Why are bees important?

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THERE may have been times in your life when you’ve wished that bees would just buzz off.

But actually, the invertebrates are incredibly important part of our planet’s ecosystems, and – worryingly – they’re in decline.

Why are bees important?

These invertebrates are important because of their superb pollination skills.

We need them to pollinate flowers and trees – that provide habitats for all kinds of animals -, as well as another fairly important resource… food.

Around 80% of all flowering plants are specialised to be pollinated by animals.

This is mostly insects, which includes bees.

Without pollination we’d be deprived of crucial sources of food, as it’s required for many fruits, vegetables and crops needed to feed livestock.

Bee populations have been declining internationally as a result of – among other factors – pollution, pesticide use, the loss of their habitats.

Which invertebrates pollinate?

According to Anne Rowberry, president of the British Beekeepers Association (BBKA), though there are various species of bees that pollinate, solitary bees are the most important.

She said: “There are around 267 of these creatures in the UK, 1 species of Honeybee and 25 Bumble bees, the remainings are solitary bees.

“The honeybee is an excellent and important pollinator because it lives in colonies and can easily be transported to crops needing pollination.

“The attractive bumblebees are also good pollinators having varying tongue length allowing access to the deeper tubular flowers, the
buff-tailed and white-tailed bumblebees have long tongues that reach into flowers such as foxglove and they all visit the array of herbs and wild flowers.”

However, despite their reputation for being master pollinators, some species don’t have to collect pollen, and have their own sneaky way of getting other bees to rear their young.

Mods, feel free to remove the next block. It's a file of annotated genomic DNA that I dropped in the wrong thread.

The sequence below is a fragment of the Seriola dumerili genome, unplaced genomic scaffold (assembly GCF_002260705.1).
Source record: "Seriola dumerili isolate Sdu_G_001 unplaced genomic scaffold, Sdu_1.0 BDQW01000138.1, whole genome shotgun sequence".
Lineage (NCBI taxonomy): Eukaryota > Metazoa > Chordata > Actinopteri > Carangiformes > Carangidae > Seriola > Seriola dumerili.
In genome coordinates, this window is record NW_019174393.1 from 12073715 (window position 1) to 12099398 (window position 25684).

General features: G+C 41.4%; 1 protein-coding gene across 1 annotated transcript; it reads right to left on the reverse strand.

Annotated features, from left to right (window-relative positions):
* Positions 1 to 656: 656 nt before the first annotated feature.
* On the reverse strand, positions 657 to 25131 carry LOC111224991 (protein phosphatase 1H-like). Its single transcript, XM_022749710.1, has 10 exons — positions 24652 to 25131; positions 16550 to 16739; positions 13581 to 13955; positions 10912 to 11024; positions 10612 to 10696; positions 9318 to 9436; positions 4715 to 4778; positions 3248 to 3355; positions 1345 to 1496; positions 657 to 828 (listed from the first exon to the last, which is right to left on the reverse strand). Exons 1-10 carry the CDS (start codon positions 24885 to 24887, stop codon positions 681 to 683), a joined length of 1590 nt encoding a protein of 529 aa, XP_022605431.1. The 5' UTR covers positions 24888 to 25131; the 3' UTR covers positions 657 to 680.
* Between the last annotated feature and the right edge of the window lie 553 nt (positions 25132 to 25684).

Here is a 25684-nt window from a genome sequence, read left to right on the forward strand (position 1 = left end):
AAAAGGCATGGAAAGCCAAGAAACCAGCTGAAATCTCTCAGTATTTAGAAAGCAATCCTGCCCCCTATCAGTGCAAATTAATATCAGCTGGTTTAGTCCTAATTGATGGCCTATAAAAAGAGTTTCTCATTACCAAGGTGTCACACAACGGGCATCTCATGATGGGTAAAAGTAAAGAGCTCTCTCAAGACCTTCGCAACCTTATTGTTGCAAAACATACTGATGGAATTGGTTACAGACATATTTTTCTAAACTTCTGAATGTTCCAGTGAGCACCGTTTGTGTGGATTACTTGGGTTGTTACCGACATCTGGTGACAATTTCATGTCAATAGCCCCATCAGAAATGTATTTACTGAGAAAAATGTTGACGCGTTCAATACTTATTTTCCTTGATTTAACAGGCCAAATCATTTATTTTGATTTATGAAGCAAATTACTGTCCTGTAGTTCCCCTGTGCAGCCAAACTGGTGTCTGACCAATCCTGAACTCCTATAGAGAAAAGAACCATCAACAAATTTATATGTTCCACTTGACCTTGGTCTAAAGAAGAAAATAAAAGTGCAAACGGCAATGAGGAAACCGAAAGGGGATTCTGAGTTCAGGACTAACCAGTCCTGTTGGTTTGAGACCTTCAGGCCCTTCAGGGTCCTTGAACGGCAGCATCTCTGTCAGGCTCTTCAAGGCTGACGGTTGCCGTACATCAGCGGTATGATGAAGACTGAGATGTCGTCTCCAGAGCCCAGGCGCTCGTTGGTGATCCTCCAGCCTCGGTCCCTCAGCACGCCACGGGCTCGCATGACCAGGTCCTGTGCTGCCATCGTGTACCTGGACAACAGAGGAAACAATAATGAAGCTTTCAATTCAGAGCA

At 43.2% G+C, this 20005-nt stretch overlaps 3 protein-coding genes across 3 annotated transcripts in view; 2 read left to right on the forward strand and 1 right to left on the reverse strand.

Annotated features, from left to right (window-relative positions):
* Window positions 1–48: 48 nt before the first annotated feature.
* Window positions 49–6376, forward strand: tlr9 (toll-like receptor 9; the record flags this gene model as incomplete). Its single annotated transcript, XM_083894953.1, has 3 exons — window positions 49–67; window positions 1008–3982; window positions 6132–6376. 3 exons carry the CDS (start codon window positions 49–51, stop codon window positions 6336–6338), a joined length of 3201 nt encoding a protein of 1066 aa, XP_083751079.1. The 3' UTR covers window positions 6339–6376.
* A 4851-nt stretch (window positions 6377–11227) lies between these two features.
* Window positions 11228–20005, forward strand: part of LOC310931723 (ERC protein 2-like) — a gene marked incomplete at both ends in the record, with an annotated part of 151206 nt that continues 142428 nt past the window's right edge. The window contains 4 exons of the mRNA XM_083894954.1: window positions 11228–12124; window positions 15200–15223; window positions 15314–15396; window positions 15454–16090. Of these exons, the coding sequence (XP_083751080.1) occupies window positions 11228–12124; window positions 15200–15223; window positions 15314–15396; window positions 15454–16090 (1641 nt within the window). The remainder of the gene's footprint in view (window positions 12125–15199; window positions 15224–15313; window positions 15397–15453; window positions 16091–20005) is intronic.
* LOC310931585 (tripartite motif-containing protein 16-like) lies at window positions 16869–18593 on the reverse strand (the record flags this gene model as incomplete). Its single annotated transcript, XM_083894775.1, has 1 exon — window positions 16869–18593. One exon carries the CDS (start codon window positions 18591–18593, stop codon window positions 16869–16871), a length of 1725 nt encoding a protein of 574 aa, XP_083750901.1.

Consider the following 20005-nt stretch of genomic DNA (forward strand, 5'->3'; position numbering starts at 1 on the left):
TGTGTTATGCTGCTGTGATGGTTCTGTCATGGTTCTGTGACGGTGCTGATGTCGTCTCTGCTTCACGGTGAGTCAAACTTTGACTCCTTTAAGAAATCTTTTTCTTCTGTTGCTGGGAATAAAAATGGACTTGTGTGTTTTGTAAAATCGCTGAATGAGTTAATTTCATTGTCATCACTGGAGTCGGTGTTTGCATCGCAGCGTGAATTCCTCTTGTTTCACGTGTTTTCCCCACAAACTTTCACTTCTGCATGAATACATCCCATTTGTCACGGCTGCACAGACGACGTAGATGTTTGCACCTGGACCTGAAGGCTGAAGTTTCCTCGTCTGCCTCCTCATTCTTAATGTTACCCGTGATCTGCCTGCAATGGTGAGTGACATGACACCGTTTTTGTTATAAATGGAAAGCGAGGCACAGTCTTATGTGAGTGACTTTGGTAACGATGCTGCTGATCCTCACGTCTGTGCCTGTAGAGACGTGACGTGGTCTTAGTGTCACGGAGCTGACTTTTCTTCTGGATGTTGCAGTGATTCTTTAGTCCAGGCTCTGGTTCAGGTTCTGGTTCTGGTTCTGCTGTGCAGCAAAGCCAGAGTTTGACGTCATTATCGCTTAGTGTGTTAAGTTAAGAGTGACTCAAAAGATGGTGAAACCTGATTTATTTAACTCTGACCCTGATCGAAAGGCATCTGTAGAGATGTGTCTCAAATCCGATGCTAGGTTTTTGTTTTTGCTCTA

She said, “these are not always the pollinators we think, there are 6 species of Cuckoo Bumble bees who have no need to collect pollen, the queen smells a true Bumble bee nest and sneaks into lay her eggs that are raised by the workers of the nest.

“The solitary bees also have a number of Cuckoo species.”

Anne says solitary bees with their superior numbers are the most important: “Solitary bees far outnumber the other species and are the most important species.

“They collect pollen on their abdomen and as they fly around small groups of flowers often shed some of the pollen they have collected.

“They will be seen on smaller flowers such as carrots and parsnips but all the species of bees love the herbs such as thyme, rosemary and marjoram and all the salvias.”

Which flowers do bees like?

If you’re looking to create a welcoming environment for these invertebrates in your garden, one of the best ways is to make sure you’ve got flowers they like, according to the Woodland Trust website.

Therefore it’s a good idea to grow flowers from late winter to autumn, and all-year-round if you can, according to the Gardener’s World website.

They are favourable to a variety of flowering plants, including birds’s-foot trefoil, red clover, and foxglove.

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